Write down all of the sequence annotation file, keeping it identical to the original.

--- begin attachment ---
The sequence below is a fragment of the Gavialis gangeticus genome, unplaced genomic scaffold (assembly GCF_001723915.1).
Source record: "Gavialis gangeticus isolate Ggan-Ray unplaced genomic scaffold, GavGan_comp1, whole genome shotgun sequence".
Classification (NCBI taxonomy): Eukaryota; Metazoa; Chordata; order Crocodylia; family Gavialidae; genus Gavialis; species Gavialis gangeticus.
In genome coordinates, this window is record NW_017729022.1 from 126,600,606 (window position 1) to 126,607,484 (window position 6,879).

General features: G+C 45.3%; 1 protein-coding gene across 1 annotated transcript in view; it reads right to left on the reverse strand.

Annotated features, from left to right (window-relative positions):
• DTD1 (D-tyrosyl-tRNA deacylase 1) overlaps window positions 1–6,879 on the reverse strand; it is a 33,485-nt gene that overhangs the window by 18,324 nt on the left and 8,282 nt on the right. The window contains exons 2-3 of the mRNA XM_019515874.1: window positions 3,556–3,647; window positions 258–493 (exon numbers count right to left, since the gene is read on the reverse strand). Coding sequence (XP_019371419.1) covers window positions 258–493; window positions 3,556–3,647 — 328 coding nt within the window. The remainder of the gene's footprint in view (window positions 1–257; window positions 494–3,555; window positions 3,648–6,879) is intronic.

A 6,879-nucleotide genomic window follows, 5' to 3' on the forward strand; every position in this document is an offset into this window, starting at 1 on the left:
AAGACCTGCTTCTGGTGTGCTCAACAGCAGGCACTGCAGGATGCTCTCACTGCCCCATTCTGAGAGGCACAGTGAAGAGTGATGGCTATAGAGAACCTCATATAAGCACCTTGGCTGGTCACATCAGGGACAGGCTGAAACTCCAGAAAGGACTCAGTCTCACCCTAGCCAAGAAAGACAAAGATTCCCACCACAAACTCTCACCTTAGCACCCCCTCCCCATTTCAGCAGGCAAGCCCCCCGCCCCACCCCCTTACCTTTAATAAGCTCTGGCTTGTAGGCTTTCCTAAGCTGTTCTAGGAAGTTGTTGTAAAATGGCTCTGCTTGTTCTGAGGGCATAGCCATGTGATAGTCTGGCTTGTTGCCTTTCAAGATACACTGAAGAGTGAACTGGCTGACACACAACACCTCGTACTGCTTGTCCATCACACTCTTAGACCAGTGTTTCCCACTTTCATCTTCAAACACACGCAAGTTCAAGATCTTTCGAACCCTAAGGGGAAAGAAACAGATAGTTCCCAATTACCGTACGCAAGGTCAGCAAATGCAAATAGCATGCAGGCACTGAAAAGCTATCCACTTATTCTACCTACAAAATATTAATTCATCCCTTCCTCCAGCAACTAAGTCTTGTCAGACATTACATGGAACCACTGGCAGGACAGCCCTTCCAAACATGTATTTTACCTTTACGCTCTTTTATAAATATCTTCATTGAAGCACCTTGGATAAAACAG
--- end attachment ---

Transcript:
The sequence below is a fragment of the Gavialis gangeticus genome, unplaced genomic scaffold (assembly GCF_001723915.1).
Source record: "Gavialis gangeticus isolate Ggan-Ray unplaced genomic scaffold, GavGan_comp1, whole genome shotgun sequence".
Classification (NCBI taxonomy): Eukaryota; Metazoa; Chordata; order Crocodylia; family Gavialidae; genus Gavialis; species Gavialis gangeticus.
In genome coordinates, this window is record NW_017729022.1 from 126,600,606 (window position 1) to 126,607,484 (window position 6,879).

General features: G+C 45.3%; 1 protein-coding gene across 1 annotated transcript in view; it reads right to left on the reverse strand.

Annotated features, from left to right (window-relative positions):
• DTD1 (D-tyrosyl-tRNA deacylase 1) overlaps window positions 1–6,879 on the reverse strand; it is a 33,485-nt gene that overhangs the window by 18,324 nt on the left and 8,282 nt on the right. The window contains exons 2-3 of the mRNA XM_019515874.1: window positions 3,556–3,647; window positions 258–493 (exon numbers count right to left, since the gene is read on the reverse strand). Coding sequence (XP_019371419.1) covers window positions 258–493; window positions 3,556–3,647 — 328 coding nt within the window. The remainder of the gene's footprint in view (window positions 1–257; window positions 494–3,555; window positions 3,648–6,879) is intronic.

A 6,879-nucleotide genomic window follows, 5' to 3' on the forward strand; every position in this document is an offset into this window, starting at 1 on the left:
AAGACCTGCTTCTGGTGTGCTCAACAGCAGGCACTGCAGGATGCTCTCACTGCCCCATTCTGAGAGGCACAGTGAAGAGTGATGGCTATAGAGAACCTCATATAAGCACCTTGGCTGGTCACATCAGGGACAGGCTGAAACTCCAGAAAGGACTCAGTCTCACCCTAGCCAAGAAAGACAAAGATTCCCACCACAAACTCTCACCTTAGCACCCCCTCCCCATTTCAGCAGGCAAGCCCCCCGCCCCACCCCCTTACCTTTAATAAGCTCTGGCTTGTAGGCTTTCCTAAGCTGTTCTAGGAAGTTGTTGTAAAATGGCTCTGCTTGTTCTGAGGGCATAGCCATGTGATAGTCTGGCTTGTTGCCTTTCAAGATACACTGAAGAGTGAACTGGCTGACACACAACACCTCGTACTGCTTGTCCATCACACTCTTAGACCAGTGTTTCCCACTTTCATCTTCAAACACACGCAAGTTCAAGATCTTTCGAACCCTAAGGGGAAAGAAACAGATAGTTCCCAATTACCGTACGCAAGGTCAGCAAATGCAAATAGCATGCAGGCACTGAAAAGCTATCCACTTATTCTACCTACAAAATATTAATTCATCCCTTCCTCCAGCAACTAAGTCTTGTCAGACATTACATGGAACCACTGGCAGGACAGCCCTTCCAAACATGTATTTTACCTTTACGCTCTTTTATAAATATCTTCATTGAAGCACCTTGGATAAAACAG